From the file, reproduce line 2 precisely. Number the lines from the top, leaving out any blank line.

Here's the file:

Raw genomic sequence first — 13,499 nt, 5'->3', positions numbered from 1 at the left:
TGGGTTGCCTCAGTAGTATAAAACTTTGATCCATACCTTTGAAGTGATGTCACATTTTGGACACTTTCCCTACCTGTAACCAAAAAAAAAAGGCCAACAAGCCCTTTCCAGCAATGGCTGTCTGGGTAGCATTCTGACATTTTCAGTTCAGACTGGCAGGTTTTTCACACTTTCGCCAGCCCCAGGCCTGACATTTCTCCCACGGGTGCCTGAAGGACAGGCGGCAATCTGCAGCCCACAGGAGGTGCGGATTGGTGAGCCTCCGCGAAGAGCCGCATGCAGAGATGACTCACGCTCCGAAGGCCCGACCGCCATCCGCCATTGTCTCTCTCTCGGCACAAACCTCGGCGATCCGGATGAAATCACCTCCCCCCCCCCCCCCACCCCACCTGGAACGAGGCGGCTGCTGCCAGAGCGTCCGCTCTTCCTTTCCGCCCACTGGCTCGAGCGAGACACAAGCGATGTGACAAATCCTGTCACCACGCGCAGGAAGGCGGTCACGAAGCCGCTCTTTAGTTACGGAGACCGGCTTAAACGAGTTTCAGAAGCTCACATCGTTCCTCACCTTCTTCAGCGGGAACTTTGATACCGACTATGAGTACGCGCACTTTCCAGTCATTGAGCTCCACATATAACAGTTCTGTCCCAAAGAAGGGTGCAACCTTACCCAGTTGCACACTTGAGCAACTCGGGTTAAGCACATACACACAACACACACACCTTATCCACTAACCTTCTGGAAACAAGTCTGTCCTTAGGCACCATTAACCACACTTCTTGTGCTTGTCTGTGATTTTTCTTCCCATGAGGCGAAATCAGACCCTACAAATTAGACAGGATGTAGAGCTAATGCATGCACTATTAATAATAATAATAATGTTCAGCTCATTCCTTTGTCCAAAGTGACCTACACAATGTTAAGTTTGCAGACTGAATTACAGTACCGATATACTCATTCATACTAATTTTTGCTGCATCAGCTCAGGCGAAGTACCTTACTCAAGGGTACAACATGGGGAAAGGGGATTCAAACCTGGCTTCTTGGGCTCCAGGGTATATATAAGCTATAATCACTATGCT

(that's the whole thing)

TGGGTTGCCTCAGTAGTATAAAACTTTGATCCATACCTTTGAAGTGATGTCACATTTTGGACACTTTCCCTACCTGTAACCAAAAAAAAAAGGCCAACAAGCCCTTTCCAGCAATGGCTGTCTGGGTAGCATTCTGACATTTTCAGTTCAGACTGGCAGGTTTTTCACACTTTCGCCAGCCCCAGGCCTGACATTTCTCCCACGGGTGCCTGAAGGACAGGCGGCAATCTGCAGCCCACAGGAGGTGCGGATTGGTGAGCCTCCGCGAAGAGCCGCATGCAGAGATGACTCACGCTCCGAAGGCCCGACCGCCATCCGCCATTGTCTCTCTCTCGGCACAAACCTCGGCGATCCGGATGAAATCACCTCCCCCCCCCCCCCCACCCCACCTGGAACGAGGCGGCTGCTGCCAGAGCGTCCGCTCTTCCTTTCCGCCCACTGGCTCGAGCGAGACACAAGCGATGTGACAAATCCTGTCACCACGCGCAGGAAGGCGGTCACGAAGCCGCTCTTTAGTTACGGAGACCGGCTTAAACGAGTTTCAGAAGCTCACATCGTTCCTCACCTTCTTCAGCGGGAACTTTGATACCGACTATGAGTACGCGCACTTTCCAGTCATTGAGCTCCACATATAACAGTTCTGTCCCAAAGAAGGGTGCAACCTTACCCAGTTGCACACTTGAGCAACTCGGGTTAAGCACATACACACAACACACACACCTTATCCACTAACCTTCTGGAAACAAGTCTGTCCTTAGGCACCATTAACCACACTTCTTGTGCTTGTCTGTGATTTTTCTTCCCATGAGGCGAAATCAGACCCTACAAATTAGACAGGATGTAGAGCTAATGCATGCACTATTAATAATAATAATAATGTTCAGCTCATTCCTTTGTCCAAAGTGACCTACACAATGTTAAGTTTGCAGACTGAATTACAGTACCGATATACTCATTCATACTAATTTTTGCTGCATCAGCTCAGGCGAAGTACCTTACTCAAGGGTACAACATGGGGAAAGGGGATTCAAACCTGGCTTCTTGGGCTCCAGGGTATATATAAGCTATAATCACTATGCT